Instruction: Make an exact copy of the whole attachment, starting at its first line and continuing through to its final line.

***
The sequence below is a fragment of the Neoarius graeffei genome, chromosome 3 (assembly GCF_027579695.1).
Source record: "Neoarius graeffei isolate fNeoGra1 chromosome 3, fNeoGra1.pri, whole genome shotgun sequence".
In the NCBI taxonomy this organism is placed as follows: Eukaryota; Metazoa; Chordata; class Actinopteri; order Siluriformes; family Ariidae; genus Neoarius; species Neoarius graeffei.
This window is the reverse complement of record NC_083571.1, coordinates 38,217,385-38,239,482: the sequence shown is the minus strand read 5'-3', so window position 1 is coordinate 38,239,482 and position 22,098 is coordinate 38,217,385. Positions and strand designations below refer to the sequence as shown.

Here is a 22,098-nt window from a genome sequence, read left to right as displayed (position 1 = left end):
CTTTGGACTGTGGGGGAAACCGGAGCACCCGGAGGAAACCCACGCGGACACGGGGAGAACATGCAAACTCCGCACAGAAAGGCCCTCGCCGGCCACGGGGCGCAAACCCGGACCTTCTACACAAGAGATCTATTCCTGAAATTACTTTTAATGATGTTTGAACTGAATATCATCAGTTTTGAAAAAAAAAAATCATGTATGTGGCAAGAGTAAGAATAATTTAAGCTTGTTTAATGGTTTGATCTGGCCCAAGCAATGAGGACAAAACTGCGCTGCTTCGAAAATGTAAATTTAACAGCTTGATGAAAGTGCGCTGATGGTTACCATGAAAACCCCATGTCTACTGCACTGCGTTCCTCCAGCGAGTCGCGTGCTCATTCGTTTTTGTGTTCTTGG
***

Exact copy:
The sequence below is a fragment of the Neoarius graeffei genome, chromosome 3 (assembly GCF_027579695.1).
Source record: "Neoarius graeffei isolate fNeoGra1 chromosome 3, fNeoGra1.pri, whole genome shotgun sequence".
In the NCBI taxonomy this organism is placed as follows: Eukaryota; Metazoa; Chordata; class Actinopteri; order Siluriformes; family Ariidae; genus Neoarius; species Neoarius graeffei.
This window is the reverse complement of record NC_083571.1, coordinates 38,217,385-38,239,482: the sequence shown is the minus strand read 5'-3', so window position 1 is coordinate 38,239,482 and position 22,098 is coordinate 38,217,385. Positions and strand designations below refer to the sequence as shown.

Here is a 22,098-nt window from a genome sequence, read left to right as displayed (position 1 = left end):
CTTTGGACTGTGGGGGAAACCGGAGCACCCGGAGGAAACCCACGCGGACACGGGGAGAACATGCAAACTCCGCACAGAAAGGCCCTCGCCGGCCACGGGGCGCAAACCCGGACCTTCTACACAAGAGATCTATTCCTGAAATTACTTTTAATGATGTTTGAACTGAATATCATCAGTTTTGAAAAAAAAAAATCATGTATGTGGCAAGAGTAAGAATAATTTAAGCTTGTTTAATGGTTTGATCTGGCCCAAGCAATGAGGACAAAACTGCGCTGCTTCGAAAATGTAAATTTAACAGCTTGATGAAAGTGCGCTGATGGTTACCATGAAAACCCCATGTCTACTGCACTGCGTTCCTCCAGCGAGTCGCGTGCTCATTCGTTTTTGTGTTCTTGG